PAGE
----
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Chronicles of Wasted Time Paperback – September 1, 2006
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About the Author
Ian Hunter is a highly-experienced HR professional and consultant and founding partner of Orion Partners. He is co-author of Transforming HR [Thorogood Professional Insights series].
Top Customer Reviews
Thanks to the efforts of the Malcolm Muggeridge Society in London, here are all three (or two and a bit) books together. What's more, the introduction is by Ian Hunter, who penned his own riveting bio of MM, Malcolm Muggeridge: A Life, as well as assembling short bits and shreds from hither and yon in The Very Best of Malcolm Muggeridge.
To my view, the Chronicles are the very best of MM. Were he to have some place in the literature of the last century, this is the book that would assure it. Not that he would want a place. He considered himself a journalist, not a writer, or as he loved to quote St. Augustine, "a vendor of words". However, as Ian Hunter reveals, he was not simply an observer but a player on the scene of the most tumultuous century in history. As biographer Richard Ingrams has noted, he seemed to know everyone and be everywhere.
In a sense, there was a third book, called Conversion, which appeared instead of The Right Eye. It's the only book he wrote after becoming a Roman Catholic in 1982, and appeared with various subtitles. It's not, as one might think, about becoming an RC, although it does cover that.Read more ›
Without doubt, Chronicles was his greatest work and should be compulsory reading for anyone learning English literature, for it will be found a totally engrossing read, start to finish. Spanning the early part of the twentieth century, Muggeridge was a master in use of the English language and his love of writing comes out on every page, together with his wit and wisdom. The Malcolm Muggeridge Society is bringing more of his work back into print and I'd like to think that it will be read not by existing fans but by a new generation.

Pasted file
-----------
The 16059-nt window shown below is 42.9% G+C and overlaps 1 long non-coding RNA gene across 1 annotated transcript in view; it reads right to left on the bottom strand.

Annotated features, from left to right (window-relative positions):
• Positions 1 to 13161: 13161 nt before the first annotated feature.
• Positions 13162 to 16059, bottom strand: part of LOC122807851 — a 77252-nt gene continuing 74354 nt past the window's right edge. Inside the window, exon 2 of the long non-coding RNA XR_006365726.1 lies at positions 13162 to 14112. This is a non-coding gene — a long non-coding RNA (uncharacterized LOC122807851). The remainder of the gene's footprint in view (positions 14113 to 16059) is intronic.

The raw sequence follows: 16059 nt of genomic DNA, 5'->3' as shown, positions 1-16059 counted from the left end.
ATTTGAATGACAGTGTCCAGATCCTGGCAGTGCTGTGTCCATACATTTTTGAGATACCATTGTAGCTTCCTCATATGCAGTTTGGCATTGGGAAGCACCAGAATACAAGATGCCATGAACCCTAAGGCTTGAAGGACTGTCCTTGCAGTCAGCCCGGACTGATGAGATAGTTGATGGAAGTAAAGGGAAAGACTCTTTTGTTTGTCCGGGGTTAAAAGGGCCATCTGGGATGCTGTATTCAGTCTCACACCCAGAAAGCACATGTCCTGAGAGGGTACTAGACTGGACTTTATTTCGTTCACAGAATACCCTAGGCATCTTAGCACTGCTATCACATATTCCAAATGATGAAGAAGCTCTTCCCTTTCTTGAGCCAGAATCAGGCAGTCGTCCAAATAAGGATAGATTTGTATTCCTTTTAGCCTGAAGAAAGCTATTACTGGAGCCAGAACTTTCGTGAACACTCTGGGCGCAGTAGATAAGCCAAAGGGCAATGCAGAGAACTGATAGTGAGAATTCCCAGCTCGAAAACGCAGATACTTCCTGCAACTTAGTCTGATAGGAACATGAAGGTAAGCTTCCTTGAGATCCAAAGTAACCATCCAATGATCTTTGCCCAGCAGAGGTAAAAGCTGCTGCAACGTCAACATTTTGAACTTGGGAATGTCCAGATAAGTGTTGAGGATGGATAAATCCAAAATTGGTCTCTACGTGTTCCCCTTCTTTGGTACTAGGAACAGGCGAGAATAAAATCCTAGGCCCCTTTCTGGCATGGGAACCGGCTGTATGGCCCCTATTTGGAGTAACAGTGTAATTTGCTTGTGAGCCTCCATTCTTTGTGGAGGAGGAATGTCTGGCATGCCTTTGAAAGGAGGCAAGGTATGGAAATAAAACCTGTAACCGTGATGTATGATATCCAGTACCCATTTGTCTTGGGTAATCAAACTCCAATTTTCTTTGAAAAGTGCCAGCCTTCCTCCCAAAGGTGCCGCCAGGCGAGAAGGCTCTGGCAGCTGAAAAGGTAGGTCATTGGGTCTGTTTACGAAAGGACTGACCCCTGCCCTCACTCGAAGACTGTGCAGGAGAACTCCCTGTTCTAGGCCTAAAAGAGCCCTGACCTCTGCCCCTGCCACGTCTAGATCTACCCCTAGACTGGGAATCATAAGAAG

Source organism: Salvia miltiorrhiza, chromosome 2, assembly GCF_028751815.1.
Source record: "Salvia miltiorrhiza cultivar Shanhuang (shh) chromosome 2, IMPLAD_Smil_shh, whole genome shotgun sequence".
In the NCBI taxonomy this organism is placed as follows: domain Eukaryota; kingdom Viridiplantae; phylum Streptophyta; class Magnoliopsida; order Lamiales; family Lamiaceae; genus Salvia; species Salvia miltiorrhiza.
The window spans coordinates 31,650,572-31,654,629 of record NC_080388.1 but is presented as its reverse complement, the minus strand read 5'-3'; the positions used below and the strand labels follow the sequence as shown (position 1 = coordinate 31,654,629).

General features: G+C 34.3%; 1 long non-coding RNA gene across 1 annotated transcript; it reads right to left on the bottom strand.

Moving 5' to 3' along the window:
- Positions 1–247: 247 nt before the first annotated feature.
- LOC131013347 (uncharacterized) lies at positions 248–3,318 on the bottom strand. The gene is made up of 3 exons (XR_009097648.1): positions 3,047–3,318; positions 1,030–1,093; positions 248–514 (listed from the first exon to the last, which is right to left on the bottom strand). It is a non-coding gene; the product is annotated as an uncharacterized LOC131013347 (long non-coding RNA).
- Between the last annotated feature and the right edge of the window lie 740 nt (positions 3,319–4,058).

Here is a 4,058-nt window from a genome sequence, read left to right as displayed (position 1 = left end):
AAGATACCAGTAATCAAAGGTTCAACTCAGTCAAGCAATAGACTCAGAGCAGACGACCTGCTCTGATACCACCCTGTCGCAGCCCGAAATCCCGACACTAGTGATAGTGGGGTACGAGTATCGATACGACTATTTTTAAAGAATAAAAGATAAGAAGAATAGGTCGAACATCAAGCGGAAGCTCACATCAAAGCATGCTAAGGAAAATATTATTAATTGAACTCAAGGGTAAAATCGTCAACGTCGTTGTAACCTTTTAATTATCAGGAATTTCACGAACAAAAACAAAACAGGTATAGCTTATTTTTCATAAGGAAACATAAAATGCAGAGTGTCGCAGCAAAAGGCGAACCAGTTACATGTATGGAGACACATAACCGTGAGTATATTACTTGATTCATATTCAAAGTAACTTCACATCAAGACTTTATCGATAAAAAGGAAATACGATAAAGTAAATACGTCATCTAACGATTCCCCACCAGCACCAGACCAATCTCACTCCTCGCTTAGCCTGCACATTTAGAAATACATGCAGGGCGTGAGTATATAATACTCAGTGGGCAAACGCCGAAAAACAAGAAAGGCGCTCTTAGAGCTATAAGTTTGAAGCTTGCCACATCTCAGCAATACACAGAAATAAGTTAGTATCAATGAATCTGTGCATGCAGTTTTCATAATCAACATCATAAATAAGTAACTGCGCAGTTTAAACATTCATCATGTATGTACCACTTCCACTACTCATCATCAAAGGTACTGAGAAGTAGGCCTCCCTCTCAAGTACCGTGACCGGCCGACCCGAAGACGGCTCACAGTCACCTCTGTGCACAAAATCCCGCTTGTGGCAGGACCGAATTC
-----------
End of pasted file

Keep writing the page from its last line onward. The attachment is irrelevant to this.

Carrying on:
Malcolm Muggeridge was a British journalist who lived from 1903 to 1990. He was raised in a staunchly socialist home, moved with his wife to Soviet Russia in the 1930s in order to be part of the great new world that Stalin was supposedly spearheading, but left disaffected. He served in the British Intelligence services during World War II, later became editor of Punch magazine, and even later, in his mid-sixties, converted to Christianity. In Chronicles of Wasted Time Muggeridge works out in his own body the conflicts and dilemmas of his era, providing a personal snapshot of the 20th century's struggles with socialism, with government, with sex, and with media. To all these he preaches a message of prophetic denunciation. Each thing, after all, is a promise of heaven on earth, and Muggeridge's message is imbued with authority because he has tried and experienced first-hand the best that the 20th century had to offer in terms of answers to the ills of man. "The really terrible thing about life," he observes, "is not that our dreams are unrealised but that they come true" (50).Read more ›
Loved it. Read it slowly, not in big bunches.
Reading Muggeridge is sheer pleasure, but not a comfy indulgence. He is brilliant. One thing has intrigued me about "The Infernal Grove": his WW2 experiences and reports match very closely the events and characters in Evelyn Waugh's fictional trilogy. I recommend without reservation that if you have not read Malcolm Muggeridge, you should do so now. Forget any public persona and impressions of him as a "character", and forget his silly dallying with Mary Whitehouse, etc --- his forte is writing, and he is brilliantly entertaining.
Most Recent Customer Reviews
Any Brit boomer who wants to see the world of their parents and their own youth, Muggers your man!Published 9 months ago by barry oconnor
Do you believe what you see or see what you believe? What creates conviction? Whence comes faith? Happiness found on earth now? Stalin the greatest man? Can the camera lie? Read morePublished 9 months ago by Clay Garner
Quality of printing was disappointing. Glossy black ink on semigloss white paper. So shiny it annoyingly reflects reading light back into your eye. Read morePublished 9 months ago by Brent Forrest
What a dynamic writer. wonderful story. i highly recommend it.Published 15 months ago by ARLENE Beneteau
This book is a real gem. Wasn't sure what to expect, but it was a complete pleasure to read. Muggeridge was an outstanding writer and witness to many amazing events. Read morePublished 17 months ago by sandra d cain
An entertaining and perceptive examination of the main currents of Liberalism in the 20th C.Published 23 months ago by Mudge
Muggeridge, though occasionally given to orchidaceous prose, was a stylist, and reading his books is always a pleasure for that reason. Read morePublished on May 10, 2014 by reading man
A fascinating man, sharp, witty and at times almost cruel, but endlessly spellbinding. A man you wish to know personally but carefully.Published on May 28, 2013 by Mary L McKenna